Australia news July 12, 2017

CA chairman Peever's attack doesn't derail talks

ESPNcricinfo staff

CA chairman David Peever has offered stinging critique of the ACA's methods © CA

Talks to end the pay war between Cricket Australia (CA) and the Australian Cricketers Association (ACA) have continued despite an inflammatory intervention of CA chairman David Peever.

Progress between the two parties, led by the chief executives James Sutherland and Alistair Nicholson, was seemingly put at risk by a Peever column in the Australian in which he attacked the ACA and repudiated reports questioning his motives.

But ESPNcricinfo has confirmed that Sutherland, Nicholson and their respective negotiating teams did not break off from their efforts to end an impasse now damaging both sides of the dispute.

It was against the backdrop of renewed talks that Peever underlined just how deep the divide between the two parties is.

In his column - the first time his views have been made public - Peever defended what he felt was "a very generous offer" made to the players and hit out at the way in which CA has been depicted in recent weeks.

"It includes healthy pay increases for male players," he wrote, "A more than 150 per cent increase in pay for female players and gender equity in both pay and conditions, along with a share of any surplus for all players and major increases in other support and benefits.

"The ACA has responded by not only rejecting that proposal (and recent concessions) out of hand, but by launching a campaign of such sustained ferocity that anyone could be forgiven for thinking CA was proposing the reintroduction of slavery.

"Not content with that level of overreaction, the ACA has gone much further, refusing to allow players to tour, threatening to drive away commercial sponsors and damage the prospects of broadcast partners, lock up player intellectual property into its own business ventures, and even stage its own games. It's a reckless strategy that can only damage the game and therefore the interests of the ACA's members."

Peever's words reaffirm the strength of feeling between the sides but they appear on the back of a meeting between James Sutherland and Alistair Nicholson, the chief executives of CA and ACA respectively, which also signals the urgency with which both sides want to resolve the dispute.

CA wants to break up the fixed revenue percentage model that has been a part of all MoUs between board and players since 1998. The board argues this will allow it to spend more money at grassroots level. The ACA want to keep the existing model because, they feel, it protects the interest of domestic and women cricketers.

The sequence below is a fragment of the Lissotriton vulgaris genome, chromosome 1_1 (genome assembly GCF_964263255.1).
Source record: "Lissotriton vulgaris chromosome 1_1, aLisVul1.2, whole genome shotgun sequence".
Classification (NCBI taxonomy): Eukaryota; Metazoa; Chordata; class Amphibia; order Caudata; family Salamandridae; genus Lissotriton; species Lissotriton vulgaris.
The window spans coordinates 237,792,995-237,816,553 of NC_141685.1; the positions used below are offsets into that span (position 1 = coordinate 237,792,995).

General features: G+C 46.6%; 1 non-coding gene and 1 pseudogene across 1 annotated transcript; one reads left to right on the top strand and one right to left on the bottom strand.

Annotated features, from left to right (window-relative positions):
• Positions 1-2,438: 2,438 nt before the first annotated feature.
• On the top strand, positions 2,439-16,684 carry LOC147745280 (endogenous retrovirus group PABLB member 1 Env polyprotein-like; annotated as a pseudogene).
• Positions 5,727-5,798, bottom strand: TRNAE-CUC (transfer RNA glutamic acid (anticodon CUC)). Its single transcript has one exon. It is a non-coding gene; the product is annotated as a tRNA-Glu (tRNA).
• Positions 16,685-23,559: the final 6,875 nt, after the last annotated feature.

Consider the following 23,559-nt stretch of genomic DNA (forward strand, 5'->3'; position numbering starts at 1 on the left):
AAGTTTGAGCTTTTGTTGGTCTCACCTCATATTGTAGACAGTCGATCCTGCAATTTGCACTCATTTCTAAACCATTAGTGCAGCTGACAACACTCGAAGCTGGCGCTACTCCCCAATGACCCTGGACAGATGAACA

"CA and the state and territory associations are responsible for the health of the entire game, not just the elite level where more than 70 per cent of the game's total revenue is presently directed," Peever wrote. "We also have a responsibility to ensure that a fair share of the game's resources is directed to other levels, including junior and grassroots cricket, where it is most sorely needed."

Peever strongly denied that "CA has been motivated by some extreme industrial relations agenda, supposedly imported from the mining industry" - in which he has previously worked.

"It has been fabricated by those seeking to portray cricket as an industrial relations battleground, and pushed out to undermine CA's case for modest but necessary changes to the player payment model.

"The suggestion that CA's push to modify the player payments model has nothing to do with genuine issues facing the game is an insult to everyone involved at CA, including other members of the board."

Peever is known to be an advocate of industrial relations reform and is often remembered for a blunt speech about the employee-employer relationship while he was managing director at Rio Tinto. He stressed, however, that he did not have any ill will towards the players body.

"Any claims that I hold contrary views are untrue. Those repeating the myth point to a speech I made years ago in a completely different context. In that speech my message was that businesses should be able to engage directly with employees and that unions should be able do their job in representing the best interests of their members without attempting to expand their mission into the realm of management. It's an uncontroversial view shared by all reasonable people. In most situations, employees actually demand direct engagement, not the other way around."